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Old November 27th, 2008, 09:29 PM   #1
Morsue
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Strait of Gibraltar - Craziest design ever?

Since 1980 the governments of Spain and Morocco have been looking for a way to construct a fixed connection past the strait of Gibraltar. First a road connection was proposed and then more recently a railway tunnel has been the most likely option. But a few weeks ago a railway tunnel was deemed unlikely because there are a few layers of clay which could potentially end all plans for a railway tunnel. Instead US architect Eugene Tsui has come up with a design that looks like it's taken out of a science fiction novel.



In the middle of the strait he wants to put an artificial floating island which is to be an oasis of ecology. There will be approximately 180 wind turbines and lots of underwater tidal turbines which would potentially create enough energy to power the entire province of Cadiz in southern Spain or the nation of Morocco.

I think it sounds surreal, but it's by far the coolest solution I've ever seen. 24 lanes for automobile traffic, 6 rail tracks (4 regular, 2 high speed) and pedestrian lanes.

For more info on the proposal: http://www.tdrinc.com/gibraltar.htm
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Old November 27th, 2008, 09:32 PM   #2
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24 lanes is a lot
Very futuristic, looks good, but IMO it's one of those "sounds good but is never gonna be built in the next decade" plan, just like a tunnel under the Bering Strait.
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Old November 27th, 2008, 09:44 PM   #3
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24 lanes? That says enough about this plan. ->
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Old November 27th, 2008, 09:52 PM   #4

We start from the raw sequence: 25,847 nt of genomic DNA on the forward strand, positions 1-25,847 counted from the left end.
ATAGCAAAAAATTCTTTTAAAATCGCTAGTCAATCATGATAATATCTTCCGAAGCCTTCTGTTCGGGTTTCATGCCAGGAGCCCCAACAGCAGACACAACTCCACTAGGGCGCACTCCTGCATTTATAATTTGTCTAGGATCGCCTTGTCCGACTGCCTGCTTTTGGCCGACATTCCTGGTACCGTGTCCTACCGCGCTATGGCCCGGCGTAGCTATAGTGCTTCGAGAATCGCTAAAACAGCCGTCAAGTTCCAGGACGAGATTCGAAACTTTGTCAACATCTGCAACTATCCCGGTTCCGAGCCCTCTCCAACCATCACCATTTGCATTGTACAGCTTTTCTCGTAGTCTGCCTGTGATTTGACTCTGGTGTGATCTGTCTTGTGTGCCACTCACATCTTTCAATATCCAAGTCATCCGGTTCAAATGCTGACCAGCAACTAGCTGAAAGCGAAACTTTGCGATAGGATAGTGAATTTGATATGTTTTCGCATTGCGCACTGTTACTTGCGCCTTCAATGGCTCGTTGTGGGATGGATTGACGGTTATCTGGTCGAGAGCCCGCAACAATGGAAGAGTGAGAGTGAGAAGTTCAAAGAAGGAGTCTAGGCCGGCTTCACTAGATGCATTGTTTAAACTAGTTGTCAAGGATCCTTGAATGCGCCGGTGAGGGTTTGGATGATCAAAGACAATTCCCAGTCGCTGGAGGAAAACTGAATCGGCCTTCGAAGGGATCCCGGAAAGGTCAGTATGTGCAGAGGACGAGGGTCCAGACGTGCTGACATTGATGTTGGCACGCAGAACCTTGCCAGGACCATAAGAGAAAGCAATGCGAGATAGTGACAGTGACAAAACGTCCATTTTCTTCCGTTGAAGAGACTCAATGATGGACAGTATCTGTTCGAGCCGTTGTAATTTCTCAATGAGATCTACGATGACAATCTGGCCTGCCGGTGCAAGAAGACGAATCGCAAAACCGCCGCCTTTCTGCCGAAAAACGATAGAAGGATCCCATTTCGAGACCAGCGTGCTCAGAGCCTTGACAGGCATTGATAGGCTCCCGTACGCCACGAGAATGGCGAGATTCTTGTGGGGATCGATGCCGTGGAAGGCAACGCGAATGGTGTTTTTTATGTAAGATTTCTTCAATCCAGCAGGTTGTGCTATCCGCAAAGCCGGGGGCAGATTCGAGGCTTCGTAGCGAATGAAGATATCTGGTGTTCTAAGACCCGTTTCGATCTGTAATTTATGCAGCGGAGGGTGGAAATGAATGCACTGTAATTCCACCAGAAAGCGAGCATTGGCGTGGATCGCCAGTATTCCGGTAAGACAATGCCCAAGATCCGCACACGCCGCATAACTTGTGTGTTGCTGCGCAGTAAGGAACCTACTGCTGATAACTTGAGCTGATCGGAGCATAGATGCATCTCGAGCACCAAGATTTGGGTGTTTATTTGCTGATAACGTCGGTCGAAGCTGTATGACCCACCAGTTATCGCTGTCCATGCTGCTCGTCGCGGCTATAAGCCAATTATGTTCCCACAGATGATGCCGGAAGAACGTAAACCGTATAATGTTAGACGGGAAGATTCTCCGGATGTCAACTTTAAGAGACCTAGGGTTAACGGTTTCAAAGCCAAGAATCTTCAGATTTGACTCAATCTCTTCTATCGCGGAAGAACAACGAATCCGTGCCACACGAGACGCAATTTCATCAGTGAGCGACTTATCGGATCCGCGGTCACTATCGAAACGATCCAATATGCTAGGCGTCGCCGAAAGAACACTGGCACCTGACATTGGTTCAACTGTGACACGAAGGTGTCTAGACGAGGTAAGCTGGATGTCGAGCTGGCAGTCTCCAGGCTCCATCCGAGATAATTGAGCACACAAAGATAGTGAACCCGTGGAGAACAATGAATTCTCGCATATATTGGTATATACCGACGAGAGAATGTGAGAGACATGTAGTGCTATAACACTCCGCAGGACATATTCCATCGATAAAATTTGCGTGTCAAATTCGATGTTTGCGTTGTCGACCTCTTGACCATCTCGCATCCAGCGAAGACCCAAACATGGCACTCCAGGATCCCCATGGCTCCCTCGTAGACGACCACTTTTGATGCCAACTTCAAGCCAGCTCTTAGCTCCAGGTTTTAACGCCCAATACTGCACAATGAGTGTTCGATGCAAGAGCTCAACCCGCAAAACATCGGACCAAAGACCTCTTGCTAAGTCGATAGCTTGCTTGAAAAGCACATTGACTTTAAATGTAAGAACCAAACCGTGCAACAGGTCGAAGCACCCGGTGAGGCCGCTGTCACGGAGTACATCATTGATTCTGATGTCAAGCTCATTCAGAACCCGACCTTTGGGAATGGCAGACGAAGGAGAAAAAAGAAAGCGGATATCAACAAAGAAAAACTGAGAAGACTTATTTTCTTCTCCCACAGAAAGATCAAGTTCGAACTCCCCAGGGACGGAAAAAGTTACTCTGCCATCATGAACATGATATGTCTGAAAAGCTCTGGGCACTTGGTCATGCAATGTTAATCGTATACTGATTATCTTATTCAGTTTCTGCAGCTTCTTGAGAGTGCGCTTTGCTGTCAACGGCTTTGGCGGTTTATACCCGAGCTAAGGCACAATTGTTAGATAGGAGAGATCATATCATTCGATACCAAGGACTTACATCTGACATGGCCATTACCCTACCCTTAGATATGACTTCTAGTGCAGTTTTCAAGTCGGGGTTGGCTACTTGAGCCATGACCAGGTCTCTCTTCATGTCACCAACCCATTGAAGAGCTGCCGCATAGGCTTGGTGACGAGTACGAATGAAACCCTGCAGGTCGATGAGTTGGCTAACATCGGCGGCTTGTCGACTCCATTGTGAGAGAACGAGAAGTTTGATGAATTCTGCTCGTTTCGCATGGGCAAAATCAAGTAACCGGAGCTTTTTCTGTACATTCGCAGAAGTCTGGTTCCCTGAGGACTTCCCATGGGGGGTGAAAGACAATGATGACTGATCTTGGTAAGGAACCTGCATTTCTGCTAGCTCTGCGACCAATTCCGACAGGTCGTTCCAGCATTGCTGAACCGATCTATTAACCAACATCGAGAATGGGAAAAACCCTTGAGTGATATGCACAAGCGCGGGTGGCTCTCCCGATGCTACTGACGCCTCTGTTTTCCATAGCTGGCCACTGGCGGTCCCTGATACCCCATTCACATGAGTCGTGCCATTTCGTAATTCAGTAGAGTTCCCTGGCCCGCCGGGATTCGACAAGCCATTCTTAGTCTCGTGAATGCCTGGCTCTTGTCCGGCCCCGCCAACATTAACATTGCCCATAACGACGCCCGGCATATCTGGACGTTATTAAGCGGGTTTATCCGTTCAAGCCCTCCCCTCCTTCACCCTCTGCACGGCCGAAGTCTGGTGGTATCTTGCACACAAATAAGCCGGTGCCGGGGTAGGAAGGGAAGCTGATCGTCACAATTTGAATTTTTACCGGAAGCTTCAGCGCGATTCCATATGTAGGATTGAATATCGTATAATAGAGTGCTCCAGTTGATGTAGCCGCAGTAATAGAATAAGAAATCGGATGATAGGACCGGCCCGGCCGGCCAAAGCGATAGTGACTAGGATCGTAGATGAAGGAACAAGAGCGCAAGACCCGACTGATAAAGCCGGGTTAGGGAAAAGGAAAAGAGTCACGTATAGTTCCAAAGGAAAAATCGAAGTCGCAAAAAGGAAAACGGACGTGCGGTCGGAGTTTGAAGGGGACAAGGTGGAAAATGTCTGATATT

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Better solution:

One lane, and a railway, just as simple as that

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Old November 27th, 2008, 09:59 PM   #5
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24 lanes is way OTT, but I do believe in a fixed link across the Gibraltar strait in the coming decades. Possibly just rail, though.
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Old November 27th, 2008, 10:05 PM   #6
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24 lanes is way OTT, but I do believe in a fixed link across the Gibraltar strait in the coming decades. Possibly just rail, though.
I don't know, the Channel Tunnel also wasn't such a success financially. Ferries are still used a lot.
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Old November 27th, 2008, 10:16 PM   #7
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I don't know, the Channel Tunnel also wasn't such a success financially. Ferries are still used a lot.
Certainly, but it's the kind of prestige project that will eventually become a reality, I believe. I would like to see a road link, the problem is that you can't make a tunnel: the proposed rail alignment is too long for a road tunnel (40+ kms, I think), the strait itself too deep (800 m). Thus, only some form of bridge is the only option, and such a beast would require spectacular new engineering which will be far more expensive than a more tried and tested railway tunnel.
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Old November 27th, 2008, 10:18 PM   #8
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I don't think that it will be ever built. If the Channel Tunnel, which links two of the most important world cities and a has a high potential traffic from/to Britain and continental Europe, generates no benefits, imagine how expensive this tunnel can be if it crosses two different tectonic plates and it's quite far from any big city.
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Old November 27th, 2008, 10:19 PM   #9
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From the web site:

What about traffic congestion for the 60 or more million travelers who will cross the bridge? There are 24 lanes total for motor vehicle traffic; 8 lanes for automobile traffic in each direction and 4 lanes for trucks and buses. 4 standard train tracks and 2 high speed trains complete the motor vehicle accommodations. In addition, 5 elevated 30 meter wide pedestrian lanes accommodate people who wish to walk, bicycle, ride camels and horses. Lush gardens, trees, flowers, waterfalls, rest areas and drinking fountains surround all pedestrian areas which are raised one meter above motor vehicle lanes for safety. The bridge is designed to be an experience and destination in itself with an estimated 150,000 to 300,000 traveling daily and 500,000 persons at peak seasons and special days of the year.
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Old November 27th, 2008, 10:19 PM   #10